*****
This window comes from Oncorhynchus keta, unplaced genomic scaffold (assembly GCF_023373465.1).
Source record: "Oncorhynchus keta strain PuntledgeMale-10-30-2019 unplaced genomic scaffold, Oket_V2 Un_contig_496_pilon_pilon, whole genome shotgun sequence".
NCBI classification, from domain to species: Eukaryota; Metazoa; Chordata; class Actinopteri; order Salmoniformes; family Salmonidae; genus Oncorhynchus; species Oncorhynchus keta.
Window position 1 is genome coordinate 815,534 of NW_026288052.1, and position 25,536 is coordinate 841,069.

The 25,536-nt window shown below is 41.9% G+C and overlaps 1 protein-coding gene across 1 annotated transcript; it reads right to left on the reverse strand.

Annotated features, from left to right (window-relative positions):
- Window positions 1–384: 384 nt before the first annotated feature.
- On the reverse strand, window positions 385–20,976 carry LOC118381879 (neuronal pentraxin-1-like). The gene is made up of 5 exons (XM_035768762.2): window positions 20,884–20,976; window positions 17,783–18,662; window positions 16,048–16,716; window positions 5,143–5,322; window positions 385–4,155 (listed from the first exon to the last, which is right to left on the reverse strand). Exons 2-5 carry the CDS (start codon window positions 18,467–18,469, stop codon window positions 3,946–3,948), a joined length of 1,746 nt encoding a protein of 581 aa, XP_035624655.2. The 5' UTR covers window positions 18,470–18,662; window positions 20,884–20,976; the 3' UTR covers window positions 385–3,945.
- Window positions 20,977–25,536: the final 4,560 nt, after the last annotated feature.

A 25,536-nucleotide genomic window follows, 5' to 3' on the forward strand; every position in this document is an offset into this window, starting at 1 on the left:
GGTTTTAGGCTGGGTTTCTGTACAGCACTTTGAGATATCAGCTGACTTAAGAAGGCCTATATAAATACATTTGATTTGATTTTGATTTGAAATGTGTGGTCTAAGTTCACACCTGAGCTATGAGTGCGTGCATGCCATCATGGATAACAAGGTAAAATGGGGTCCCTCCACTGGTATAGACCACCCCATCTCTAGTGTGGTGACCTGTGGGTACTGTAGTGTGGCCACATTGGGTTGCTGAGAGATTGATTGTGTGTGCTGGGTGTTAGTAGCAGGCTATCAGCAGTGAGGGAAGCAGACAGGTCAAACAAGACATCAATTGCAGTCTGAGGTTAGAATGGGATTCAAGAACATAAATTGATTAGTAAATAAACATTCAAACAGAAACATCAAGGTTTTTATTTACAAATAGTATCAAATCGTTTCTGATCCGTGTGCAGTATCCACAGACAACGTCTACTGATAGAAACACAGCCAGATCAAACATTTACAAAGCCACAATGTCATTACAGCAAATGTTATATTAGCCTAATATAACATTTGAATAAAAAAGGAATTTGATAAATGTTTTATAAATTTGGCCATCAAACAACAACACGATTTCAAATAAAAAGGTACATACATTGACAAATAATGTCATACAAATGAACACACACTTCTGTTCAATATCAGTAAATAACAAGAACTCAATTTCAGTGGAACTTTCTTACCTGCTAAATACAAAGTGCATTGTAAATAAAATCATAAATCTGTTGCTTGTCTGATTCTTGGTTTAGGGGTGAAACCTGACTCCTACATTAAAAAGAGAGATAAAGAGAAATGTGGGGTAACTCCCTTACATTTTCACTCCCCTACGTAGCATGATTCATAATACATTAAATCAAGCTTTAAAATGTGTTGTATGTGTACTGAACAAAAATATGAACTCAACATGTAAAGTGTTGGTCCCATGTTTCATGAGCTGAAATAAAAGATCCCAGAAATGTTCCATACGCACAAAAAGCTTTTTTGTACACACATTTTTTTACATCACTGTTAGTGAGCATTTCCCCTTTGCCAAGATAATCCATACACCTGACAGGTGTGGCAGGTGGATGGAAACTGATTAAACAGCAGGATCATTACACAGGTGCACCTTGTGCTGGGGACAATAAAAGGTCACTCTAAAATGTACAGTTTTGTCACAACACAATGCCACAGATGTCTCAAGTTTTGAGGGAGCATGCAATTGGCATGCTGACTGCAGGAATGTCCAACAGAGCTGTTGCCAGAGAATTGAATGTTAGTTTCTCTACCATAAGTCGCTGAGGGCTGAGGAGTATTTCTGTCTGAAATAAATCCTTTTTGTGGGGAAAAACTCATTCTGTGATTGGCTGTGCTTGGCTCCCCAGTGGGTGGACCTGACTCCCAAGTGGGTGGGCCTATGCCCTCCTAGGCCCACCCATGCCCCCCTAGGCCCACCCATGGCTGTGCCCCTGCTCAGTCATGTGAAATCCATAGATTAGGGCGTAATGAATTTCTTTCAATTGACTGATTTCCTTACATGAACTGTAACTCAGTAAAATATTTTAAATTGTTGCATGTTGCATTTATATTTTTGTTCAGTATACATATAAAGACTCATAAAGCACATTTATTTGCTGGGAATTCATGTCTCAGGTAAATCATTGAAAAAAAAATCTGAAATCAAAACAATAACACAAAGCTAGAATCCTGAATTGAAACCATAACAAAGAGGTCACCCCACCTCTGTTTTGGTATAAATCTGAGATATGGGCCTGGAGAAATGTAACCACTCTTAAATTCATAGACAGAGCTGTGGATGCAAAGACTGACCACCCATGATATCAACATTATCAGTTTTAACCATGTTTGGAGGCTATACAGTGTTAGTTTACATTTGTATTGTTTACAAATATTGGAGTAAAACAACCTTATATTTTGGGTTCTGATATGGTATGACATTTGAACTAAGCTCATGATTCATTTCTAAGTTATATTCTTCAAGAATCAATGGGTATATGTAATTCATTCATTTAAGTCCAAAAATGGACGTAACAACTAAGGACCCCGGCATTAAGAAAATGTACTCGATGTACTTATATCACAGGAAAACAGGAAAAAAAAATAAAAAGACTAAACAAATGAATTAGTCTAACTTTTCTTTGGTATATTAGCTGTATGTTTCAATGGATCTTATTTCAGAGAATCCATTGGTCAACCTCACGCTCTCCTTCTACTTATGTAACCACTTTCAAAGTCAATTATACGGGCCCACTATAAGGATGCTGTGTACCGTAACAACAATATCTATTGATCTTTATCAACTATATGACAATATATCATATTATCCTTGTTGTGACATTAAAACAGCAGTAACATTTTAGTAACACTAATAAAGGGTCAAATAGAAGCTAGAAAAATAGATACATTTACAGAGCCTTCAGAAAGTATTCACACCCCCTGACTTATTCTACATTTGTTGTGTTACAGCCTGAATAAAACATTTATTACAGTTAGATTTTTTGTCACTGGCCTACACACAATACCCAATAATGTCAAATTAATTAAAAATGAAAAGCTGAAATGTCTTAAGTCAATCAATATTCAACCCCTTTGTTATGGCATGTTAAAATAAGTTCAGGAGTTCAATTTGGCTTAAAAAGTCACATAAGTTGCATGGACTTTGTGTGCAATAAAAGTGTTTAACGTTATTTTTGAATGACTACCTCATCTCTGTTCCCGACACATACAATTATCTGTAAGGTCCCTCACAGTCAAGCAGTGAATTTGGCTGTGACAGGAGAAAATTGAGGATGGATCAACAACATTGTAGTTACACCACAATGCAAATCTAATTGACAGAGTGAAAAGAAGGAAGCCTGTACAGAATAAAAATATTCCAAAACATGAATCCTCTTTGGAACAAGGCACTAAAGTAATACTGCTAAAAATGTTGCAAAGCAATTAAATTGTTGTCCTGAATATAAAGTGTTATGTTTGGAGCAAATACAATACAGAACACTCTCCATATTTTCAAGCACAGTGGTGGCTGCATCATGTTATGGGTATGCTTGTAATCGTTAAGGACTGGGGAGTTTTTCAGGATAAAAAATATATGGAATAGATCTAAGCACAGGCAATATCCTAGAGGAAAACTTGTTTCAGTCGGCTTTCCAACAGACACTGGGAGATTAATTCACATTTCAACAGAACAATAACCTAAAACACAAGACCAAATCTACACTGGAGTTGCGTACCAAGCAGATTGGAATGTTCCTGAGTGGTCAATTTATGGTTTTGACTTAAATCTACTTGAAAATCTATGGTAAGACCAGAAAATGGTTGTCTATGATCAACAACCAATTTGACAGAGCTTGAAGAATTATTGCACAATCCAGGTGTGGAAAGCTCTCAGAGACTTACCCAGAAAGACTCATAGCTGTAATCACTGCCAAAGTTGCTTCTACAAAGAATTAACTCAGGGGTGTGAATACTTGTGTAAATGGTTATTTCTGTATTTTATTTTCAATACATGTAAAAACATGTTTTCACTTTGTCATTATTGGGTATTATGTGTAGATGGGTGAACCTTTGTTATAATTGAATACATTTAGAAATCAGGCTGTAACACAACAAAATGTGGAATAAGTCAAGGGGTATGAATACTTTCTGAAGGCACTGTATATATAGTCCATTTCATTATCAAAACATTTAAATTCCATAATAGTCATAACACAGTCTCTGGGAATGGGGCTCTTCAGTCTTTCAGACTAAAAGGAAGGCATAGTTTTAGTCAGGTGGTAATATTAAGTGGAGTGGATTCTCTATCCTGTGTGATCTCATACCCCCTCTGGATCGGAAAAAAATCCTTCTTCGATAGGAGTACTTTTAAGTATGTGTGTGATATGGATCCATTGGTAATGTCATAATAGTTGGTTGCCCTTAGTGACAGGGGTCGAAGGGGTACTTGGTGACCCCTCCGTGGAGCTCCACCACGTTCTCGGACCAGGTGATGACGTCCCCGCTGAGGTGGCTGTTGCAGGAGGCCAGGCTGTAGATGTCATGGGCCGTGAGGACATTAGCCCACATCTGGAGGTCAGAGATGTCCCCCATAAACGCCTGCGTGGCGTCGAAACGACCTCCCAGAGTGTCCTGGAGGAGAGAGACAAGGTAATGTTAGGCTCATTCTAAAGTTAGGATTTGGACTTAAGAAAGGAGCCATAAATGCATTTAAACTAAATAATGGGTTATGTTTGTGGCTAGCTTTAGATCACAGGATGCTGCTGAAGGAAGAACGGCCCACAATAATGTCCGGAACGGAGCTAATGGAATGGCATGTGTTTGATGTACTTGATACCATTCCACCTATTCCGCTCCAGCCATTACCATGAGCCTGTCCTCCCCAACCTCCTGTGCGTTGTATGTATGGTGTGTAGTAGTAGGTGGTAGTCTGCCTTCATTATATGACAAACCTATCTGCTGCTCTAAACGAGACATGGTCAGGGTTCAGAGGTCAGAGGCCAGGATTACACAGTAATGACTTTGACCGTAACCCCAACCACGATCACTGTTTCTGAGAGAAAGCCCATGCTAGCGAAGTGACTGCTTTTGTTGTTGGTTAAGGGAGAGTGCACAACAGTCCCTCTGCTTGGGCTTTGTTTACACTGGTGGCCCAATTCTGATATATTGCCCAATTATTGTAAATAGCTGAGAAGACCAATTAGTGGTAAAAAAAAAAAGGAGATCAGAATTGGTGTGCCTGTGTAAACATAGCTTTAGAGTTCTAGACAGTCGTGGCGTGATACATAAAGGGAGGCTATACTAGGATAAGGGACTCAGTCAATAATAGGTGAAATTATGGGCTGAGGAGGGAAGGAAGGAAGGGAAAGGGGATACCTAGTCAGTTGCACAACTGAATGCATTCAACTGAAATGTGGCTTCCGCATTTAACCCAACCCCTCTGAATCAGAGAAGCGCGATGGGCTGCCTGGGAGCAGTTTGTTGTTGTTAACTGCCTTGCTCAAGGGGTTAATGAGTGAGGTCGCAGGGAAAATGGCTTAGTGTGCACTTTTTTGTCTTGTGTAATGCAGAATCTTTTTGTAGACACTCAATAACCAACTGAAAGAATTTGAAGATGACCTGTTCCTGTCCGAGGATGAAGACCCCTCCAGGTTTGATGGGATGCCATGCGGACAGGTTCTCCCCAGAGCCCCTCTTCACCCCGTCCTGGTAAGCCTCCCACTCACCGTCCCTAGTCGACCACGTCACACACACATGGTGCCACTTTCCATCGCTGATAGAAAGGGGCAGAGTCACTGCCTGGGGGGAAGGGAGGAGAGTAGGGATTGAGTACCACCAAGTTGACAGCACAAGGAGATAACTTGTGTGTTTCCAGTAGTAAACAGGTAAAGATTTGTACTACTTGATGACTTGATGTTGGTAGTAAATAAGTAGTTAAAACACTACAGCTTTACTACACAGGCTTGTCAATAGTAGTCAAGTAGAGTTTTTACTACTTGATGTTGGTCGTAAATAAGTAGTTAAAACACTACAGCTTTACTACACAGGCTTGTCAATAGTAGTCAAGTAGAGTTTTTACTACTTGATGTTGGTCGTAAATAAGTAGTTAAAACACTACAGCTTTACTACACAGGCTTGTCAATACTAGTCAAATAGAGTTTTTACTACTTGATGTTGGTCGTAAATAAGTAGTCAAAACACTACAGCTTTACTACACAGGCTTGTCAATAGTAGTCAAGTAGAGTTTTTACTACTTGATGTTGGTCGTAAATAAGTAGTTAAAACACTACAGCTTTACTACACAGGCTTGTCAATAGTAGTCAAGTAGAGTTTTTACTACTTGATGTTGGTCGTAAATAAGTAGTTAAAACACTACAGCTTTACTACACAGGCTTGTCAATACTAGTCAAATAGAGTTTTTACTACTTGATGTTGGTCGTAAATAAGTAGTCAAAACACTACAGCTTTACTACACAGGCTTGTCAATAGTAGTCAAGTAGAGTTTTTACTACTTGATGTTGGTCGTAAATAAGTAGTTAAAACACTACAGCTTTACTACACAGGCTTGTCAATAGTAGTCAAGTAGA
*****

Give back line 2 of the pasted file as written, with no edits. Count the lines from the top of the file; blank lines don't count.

Source record: "Oncorhynchus keta strain PuntledgeMale-10-30-2019 unplaced genomic scaffold, Oket_V2 Un_contig_496_pilon_pilon, whole genome shotgun sequence".